For the record, I have nothing against Gin Clear Media, they produce and show some truly spectacular fishing films and place an enormous emphasis on enjoying and protecting our waterways. I’ve been to the RISE film festival the last two or three years and will probably go again this year. Screening times and trailers can be found here. Although to be honest, I find the anglers and film maker’s incredible passion for both the conservation of natural rivers AND introduced fish species perplexing … even paradoxical.

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2 thoughts on “The Natural Trout Stream Paradox

  1. Well said.

    At least two rigorous scientific studies have shown it IS introduced trout, and not habitat degradation, that is the main cause of galaxias decline/disappearance in New Zealand.

    Townsend and Crowl (1991) deliberately designed a multi-factorial study that included catchment condition and habitat degradation as factors, so the impact of them could be separated out from the impact of trout.

    Their study clearly showed that trout, not habitat degradation, was the main predictor of galaxias presence or absence in streams.

    From memory, a very recent study found similar results — saw it recently but can’t remember the details. A bit of googling would find it. For a start, it would definitely have Townsend and Crowl (1991) in its reference list.

    As for Australia, well, we’ve said it before, but the upland rivers and streams in the southern Murray-Darling Basin actually DID have large sporting native fish (i.e. trout cod and Macquarie perch) to very high altitudes, that WERE catchable on fly, and DID fight as hard, or harder, than introduced trout. The introduction of trout was not out of necessity, but out of cultural cringe and the ugly devaluing and denigration of superior native fish. The evidence from Trueman’s oral histories (2007, 2011) and the wealth of historical newspaper articles, some of which I’ve collated, show how abundant upland native fish once were in upland streams. Their disappearance from, effectively, all of these upland streams is not just due to habitat degradation and dams. It is due to filling of these streams with introduce predatory trout, and the constant restocking of these streams with trout, including after big bushfire/ash-fish-kills. Many of the upland streams that upland native fish have died out of are in superb condition and there are no other explanatory factors. There are shades of the NZ contradiction that you refer to in the practice of Australian trout fishermen (and fishery managers) glibly blaming “habitat degradation” for the disappearance of trout cod and Macquarie perch from upland streams in the southern MDB … and in the same breath then waxing lyrically about the pristine “trout streams” they’ve just been fishing — in the southern MDB!!!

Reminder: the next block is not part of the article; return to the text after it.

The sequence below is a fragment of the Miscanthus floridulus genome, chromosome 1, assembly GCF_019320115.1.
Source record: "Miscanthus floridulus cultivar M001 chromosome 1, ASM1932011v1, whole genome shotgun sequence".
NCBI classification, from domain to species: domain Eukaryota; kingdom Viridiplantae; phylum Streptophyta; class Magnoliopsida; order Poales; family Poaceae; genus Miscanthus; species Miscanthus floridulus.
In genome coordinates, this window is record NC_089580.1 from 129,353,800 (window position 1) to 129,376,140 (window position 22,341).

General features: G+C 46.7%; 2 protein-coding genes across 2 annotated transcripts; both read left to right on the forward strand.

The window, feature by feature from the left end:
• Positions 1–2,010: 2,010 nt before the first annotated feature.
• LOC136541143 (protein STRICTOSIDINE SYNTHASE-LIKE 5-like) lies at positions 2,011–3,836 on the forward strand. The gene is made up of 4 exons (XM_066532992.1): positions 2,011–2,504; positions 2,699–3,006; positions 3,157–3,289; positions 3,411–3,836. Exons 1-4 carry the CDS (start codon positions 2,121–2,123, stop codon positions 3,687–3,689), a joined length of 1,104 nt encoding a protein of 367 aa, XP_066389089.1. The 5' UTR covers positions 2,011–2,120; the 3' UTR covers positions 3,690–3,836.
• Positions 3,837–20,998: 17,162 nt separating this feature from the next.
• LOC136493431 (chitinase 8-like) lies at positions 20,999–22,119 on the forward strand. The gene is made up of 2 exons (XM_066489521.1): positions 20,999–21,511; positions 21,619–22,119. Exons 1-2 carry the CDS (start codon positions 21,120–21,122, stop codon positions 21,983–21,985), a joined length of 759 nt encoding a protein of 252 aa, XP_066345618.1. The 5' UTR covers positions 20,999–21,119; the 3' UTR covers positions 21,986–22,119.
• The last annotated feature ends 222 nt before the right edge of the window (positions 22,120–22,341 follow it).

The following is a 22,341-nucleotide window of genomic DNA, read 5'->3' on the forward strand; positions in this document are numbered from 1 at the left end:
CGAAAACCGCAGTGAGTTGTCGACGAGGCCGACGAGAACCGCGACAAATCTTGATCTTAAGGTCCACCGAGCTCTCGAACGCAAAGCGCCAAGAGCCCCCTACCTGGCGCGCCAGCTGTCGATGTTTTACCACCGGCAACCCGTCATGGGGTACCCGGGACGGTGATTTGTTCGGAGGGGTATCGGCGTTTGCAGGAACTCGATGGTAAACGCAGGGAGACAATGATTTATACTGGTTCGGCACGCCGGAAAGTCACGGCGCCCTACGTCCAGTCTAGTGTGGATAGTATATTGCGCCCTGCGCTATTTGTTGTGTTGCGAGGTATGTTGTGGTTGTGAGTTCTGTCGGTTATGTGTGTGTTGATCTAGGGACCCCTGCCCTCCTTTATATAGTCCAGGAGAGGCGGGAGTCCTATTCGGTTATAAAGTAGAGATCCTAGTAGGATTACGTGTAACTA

Anyway, as you say, no-one is pushing for trout eradication in Australia or NZ, or even major changes to their distribution.

    But a bit of balance, sanity and reason is needed.

    Currently we have introduced trout dominating every single sizeable upland river and stream in SE Australia, while upland native fish are close to extinction, with not a single upland river or stream reserved for them. (It is probably not possible to produce a completely trout-free upland river for upland native fish, but we could at least produce a stream where trout numbers have been suppressed as low as possible.) Fishermen have no upland native fisheries in their rightful upland stream habitats. And NSW and Victorian Fisheries still release introduced predatory trout into endangered Macquarie perch habitats, and still pretend this is no problem. (This is particularly low and irresponsible behaviour.)

    Methinks we need some changes.


    Colin R. Townsend and Todd A. Crowl (1991). Fragmented population structure in a native New Zealand fish:
    an effect of introduced brown trout? Oikos 61: 347-354.

  2. Pingback: A deeper look at “wild” places (and is stocking threatened native fish outside their range a good idea?) | Flick and Fly Journal